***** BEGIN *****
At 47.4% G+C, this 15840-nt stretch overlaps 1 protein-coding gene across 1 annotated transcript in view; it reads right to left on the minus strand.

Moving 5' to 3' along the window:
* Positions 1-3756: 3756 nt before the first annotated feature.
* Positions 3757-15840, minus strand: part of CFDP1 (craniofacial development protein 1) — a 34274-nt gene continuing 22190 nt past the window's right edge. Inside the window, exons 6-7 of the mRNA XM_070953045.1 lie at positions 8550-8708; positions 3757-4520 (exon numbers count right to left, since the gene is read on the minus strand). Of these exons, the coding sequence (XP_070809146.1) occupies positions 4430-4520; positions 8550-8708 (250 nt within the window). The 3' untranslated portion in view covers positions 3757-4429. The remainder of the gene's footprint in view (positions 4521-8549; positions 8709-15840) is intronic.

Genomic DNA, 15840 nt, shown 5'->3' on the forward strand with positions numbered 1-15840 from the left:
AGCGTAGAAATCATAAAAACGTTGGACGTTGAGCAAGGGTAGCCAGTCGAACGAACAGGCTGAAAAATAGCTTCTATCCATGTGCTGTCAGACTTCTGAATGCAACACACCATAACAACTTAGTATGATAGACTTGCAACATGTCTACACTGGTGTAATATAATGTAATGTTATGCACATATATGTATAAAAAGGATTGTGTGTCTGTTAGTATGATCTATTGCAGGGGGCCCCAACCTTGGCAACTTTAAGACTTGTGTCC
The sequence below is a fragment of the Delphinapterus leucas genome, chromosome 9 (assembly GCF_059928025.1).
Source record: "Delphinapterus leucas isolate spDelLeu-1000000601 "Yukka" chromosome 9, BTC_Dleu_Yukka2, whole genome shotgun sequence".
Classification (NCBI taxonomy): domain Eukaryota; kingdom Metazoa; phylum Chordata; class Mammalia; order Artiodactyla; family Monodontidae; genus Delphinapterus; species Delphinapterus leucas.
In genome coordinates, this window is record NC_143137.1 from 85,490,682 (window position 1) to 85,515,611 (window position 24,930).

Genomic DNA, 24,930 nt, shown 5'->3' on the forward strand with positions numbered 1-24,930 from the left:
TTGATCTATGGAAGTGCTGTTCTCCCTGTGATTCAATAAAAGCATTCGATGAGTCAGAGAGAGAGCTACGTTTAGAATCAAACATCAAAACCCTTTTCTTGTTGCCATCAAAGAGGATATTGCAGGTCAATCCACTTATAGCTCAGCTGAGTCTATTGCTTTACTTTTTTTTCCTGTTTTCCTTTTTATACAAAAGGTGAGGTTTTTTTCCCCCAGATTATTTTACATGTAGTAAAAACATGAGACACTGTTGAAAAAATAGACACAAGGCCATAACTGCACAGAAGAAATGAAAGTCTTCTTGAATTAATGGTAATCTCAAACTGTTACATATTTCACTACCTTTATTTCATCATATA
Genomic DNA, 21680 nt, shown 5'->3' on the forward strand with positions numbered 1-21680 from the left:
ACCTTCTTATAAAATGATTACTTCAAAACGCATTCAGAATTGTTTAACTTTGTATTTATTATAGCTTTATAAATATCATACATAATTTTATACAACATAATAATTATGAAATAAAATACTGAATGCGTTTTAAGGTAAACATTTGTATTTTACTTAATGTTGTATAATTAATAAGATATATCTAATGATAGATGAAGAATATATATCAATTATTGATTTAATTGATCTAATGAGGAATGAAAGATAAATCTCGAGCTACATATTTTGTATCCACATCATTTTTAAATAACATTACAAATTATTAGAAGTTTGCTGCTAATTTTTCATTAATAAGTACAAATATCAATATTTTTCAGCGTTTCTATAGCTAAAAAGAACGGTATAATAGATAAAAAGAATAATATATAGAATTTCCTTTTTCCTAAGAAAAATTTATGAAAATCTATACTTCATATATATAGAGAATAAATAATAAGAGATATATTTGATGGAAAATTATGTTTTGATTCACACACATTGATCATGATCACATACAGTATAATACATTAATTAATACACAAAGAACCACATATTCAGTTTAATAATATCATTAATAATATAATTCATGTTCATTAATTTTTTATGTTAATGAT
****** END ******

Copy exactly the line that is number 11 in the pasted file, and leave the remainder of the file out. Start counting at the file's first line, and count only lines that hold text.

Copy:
Genomic DNA, 24,930 nt, shown 5'->3' on the forward strand with positions numbered 1-24,930 from the left: